Budgeting and Cost Control
- Are your year-to-date total overhead costs in line with your business plan?
- Have you regularly tracked spending vs. established budgets for critical expense line items (salaries, health care & benefits, sales & marketing, employee development, travel & entertainment, and insurance), and is spending in these areas within budget?
- If revenue and/or gross profits are below planned levels, have you been successful in reducing overhead spending to maintain the planned percentage of total revenue?
Summary: Are you effectively managing the fixed cost portion of your business, and are you able to make effective adjustments to your planned spending to protect profitability in the face of reduced revenue?
- Has your end-of-month cash balance been at acceptable levels?
- Have you had your line of credit balance to zero multiple times during the year?
- Is your level of accounts receivable in line with your objectives?
- Have you limited the number of past due accounts over 90 days to the percent of total receivables you set?
- Have you been able to reduce the number of receivables that are written off as uncollectible?
Summary: Are you effectively generating and managing the cash in your business?
Debt & Equity
- Are you effectively servicing your existing debt by making payments, including interest?
- Have you been successful in retiring your highest interest debt?
- Is your equity higher than at the beginning of 2017?
Summary: Are you managing your debt to the point where it is not limiting the options for growing your business, and are you leaving enough profit in the business to increase its value and fund its growth?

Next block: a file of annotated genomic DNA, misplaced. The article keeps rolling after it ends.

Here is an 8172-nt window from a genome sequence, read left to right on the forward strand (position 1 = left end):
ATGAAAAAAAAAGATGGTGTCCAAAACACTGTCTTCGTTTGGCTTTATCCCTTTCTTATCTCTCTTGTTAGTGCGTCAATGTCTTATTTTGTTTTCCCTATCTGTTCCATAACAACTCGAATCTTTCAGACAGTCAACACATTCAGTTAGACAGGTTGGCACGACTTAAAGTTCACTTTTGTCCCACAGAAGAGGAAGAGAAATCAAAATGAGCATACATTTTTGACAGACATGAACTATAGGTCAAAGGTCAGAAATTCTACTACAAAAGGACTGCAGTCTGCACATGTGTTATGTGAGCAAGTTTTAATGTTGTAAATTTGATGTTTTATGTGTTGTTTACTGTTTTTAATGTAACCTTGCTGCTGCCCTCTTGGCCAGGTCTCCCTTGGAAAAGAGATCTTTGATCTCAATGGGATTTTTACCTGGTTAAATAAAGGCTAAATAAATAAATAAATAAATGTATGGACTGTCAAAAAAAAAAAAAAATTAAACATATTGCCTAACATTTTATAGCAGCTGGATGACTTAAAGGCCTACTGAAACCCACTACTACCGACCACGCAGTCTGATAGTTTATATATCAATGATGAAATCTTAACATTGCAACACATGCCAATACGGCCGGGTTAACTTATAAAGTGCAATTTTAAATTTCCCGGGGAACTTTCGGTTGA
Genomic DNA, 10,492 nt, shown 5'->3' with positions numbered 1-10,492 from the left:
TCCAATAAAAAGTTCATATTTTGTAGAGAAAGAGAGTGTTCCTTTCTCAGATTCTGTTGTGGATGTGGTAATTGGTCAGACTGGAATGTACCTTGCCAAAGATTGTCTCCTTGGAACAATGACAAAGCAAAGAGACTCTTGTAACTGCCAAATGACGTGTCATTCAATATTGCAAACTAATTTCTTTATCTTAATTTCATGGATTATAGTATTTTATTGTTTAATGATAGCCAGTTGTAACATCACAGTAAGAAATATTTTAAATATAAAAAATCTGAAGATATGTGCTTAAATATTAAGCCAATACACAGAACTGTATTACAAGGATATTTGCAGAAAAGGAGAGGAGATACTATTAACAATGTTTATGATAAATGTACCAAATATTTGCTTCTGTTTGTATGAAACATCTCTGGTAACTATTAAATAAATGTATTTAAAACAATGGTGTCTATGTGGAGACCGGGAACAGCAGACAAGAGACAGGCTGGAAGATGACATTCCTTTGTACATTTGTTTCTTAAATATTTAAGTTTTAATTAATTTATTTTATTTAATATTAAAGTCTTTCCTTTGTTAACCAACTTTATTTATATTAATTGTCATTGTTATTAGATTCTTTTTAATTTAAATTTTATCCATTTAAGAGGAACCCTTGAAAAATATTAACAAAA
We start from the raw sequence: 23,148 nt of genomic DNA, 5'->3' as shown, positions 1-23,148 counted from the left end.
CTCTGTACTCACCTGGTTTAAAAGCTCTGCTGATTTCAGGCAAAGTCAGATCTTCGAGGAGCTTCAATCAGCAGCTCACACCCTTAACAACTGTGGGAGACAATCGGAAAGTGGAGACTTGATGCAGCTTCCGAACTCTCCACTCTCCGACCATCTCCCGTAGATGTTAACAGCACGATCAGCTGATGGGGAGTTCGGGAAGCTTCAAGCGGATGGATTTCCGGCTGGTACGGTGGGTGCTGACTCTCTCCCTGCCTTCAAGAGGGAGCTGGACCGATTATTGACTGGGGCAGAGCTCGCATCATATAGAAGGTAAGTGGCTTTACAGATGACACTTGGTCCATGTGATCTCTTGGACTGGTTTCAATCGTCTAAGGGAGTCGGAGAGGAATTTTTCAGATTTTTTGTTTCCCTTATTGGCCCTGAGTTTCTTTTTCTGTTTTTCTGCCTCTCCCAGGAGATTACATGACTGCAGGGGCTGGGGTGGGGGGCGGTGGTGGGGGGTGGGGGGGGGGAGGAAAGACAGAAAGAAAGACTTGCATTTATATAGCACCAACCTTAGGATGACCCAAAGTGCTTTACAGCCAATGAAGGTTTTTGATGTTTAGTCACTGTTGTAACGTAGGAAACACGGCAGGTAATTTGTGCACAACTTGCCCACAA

You may well have specific business objectives in your 2017 plan that address some of the above areas. In that case, congratulations for having placed a priority on improving performance in some critical financial measures. The above review will confirm your progress on the targeted metrics and provide input into areas where you need to focus your 2018 business plan.
Another approach to defining areas in need of improvement within your business is to assess the functioning, staffing, and performance of each department or functional area. Ask the managers who are accountable for each department to think through the following questions.
- What is working well, and what is not happening as effectively or consistently as it should?
- What improvements will increase the likelihood that you are providing a distinctive customer experience for your internal and external customers?
- What productivity initiatives could be implemented to make your company more competitive by helping to lower your costs?
- Do you have the right people, in the right positions, to implement and sustain the improvements that are needed?
- What obstacles stand in the way of your department reaching its goals, and how do you plan to address them?
These three approaches: measuring performance and results compared to 2017 business plan objectives, assessing revenue and financial results for key metrics, and analyzing departmental performance and opportunities will prepare your team for productive business planning that will effectively focus your organization as you move into 2018. Ready, set, plan!